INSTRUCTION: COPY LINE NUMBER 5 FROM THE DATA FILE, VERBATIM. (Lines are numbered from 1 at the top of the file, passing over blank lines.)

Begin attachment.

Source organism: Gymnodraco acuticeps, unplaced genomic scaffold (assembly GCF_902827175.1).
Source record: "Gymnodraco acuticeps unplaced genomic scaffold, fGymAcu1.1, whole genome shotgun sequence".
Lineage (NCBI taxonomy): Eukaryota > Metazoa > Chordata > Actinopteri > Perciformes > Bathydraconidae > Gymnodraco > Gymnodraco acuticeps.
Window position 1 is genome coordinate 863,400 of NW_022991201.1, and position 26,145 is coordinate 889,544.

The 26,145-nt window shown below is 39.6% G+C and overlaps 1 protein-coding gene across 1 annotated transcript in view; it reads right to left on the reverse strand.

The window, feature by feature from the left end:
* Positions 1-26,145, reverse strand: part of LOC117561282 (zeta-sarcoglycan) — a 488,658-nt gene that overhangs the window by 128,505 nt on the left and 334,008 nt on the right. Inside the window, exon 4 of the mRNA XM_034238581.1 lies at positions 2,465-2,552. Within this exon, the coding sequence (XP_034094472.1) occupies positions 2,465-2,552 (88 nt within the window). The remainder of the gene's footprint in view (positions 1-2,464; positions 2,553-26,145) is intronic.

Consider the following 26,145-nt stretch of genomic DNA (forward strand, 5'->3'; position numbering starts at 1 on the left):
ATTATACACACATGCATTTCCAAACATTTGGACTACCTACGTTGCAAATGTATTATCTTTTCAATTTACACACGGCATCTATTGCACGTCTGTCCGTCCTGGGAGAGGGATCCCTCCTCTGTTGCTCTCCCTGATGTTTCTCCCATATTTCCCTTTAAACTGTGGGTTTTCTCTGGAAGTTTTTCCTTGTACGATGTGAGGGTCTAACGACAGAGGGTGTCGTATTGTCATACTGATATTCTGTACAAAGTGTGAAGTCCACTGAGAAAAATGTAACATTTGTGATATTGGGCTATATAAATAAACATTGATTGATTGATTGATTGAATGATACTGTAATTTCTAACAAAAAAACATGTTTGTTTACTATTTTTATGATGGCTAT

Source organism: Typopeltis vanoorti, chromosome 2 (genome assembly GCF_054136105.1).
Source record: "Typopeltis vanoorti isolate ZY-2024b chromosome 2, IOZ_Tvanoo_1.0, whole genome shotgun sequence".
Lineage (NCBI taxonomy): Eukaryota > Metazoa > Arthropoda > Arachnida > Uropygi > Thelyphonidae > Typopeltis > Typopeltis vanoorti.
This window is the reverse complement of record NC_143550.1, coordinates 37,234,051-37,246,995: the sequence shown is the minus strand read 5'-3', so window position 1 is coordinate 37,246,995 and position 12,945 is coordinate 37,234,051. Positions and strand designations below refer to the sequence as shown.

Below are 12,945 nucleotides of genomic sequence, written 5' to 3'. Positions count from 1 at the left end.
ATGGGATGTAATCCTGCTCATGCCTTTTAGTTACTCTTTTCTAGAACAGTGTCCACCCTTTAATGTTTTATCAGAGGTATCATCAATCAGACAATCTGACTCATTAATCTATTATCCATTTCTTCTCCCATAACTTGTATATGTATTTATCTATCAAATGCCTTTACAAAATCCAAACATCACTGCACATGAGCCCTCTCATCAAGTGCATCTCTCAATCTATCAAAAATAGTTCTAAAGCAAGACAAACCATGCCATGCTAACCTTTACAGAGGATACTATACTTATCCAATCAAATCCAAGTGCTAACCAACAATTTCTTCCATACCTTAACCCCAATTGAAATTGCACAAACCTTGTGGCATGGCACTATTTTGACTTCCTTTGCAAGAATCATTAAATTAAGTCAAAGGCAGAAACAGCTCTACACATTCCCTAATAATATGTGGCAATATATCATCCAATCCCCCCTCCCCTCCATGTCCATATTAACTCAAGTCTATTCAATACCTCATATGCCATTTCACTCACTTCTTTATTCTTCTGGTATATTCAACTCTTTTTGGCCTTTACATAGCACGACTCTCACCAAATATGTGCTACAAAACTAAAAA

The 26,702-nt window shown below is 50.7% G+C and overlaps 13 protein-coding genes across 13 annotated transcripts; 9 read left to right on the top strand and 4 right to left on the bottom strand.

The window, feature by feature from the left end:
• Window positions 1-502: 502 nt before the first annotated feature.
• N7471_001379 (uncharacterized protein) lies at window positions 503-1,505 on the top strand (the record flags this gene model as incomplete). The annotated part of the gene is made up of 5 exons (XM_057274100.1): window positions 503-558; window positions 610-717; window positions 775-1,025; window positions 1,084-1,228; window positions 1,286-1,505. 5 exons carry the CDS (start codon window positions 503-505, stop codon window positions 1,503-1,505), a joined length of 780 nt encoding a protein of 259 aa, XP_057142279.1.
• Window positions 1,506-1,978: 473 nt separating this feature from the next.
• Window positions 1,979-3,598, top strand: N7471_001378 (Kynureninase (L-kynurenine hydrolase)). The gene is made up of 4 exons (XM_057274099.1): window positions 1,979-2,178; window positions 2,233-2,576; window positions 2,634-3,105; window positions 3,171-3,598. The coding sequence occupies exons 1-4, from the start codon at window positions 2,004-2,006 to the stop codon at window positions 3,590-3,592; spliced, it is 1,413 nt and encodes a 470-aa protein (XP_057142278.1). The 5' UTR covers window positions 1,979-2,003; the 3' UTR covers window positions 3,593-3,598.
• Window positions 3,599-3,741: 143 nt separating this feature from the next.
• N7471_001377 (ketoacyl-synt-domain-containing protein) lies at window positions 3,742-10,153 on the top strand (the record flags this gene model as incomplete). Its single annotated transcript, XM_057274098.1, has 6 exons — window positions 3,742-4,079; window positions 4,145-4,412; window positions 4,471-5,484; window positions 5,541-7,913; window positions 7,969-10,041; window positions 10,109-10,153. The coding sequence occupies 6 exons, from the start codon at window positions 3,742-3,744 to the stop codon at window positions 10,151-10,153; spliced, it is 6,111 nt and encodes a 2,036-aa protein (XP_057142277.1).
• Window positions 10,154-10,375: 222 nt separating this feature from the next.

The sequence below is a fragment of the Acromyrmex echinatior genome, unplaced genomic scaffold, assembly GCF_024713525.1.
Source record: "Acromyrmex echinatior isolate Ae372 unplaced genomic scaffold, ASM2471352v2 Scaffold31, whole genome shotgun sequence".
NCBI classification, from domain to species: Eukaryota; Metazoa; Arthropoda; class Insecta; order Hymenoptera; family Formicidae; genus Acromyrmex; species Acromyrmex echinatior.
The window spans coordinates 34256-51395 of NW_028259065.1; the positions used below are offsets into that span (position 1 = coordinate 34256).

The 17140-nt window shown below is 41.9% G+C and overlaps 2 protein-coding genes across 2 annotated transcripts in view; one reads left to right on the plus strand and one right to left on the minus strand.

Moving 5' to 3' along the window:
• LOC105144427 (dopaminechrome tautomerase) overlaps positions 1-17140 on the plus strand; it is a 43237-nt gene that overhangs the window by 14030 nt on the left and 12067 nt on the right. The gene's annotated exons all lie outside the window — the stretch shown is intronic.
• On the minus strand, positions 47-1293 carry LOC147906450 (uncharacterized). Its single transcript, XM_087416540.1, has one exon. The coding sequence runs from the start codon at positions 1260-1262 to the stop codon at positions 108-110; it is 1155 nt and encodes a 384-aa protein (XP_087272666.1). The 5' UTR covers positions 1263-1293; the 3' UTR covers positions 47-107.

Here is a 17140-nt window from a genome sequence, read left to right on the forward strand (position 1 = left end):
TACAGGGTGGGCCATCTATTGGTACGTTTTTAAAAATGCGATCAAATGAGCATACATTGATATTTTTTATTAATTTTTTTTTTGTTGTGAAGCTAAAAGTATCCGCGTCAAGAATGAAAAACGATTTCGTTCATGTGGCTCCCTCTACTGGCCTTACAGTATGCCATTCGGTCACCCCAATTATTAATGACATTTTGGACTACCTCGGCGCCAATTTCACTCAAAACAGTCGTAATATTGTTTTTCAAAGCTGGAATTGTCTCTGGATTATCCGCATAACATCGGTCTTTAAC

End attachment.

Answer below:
The 26,145-nt window shown below is 39.6% G+C and overlaps 1 protein-coding gene across 1 annotated transcript in view; it reads right to left on the reverse strand.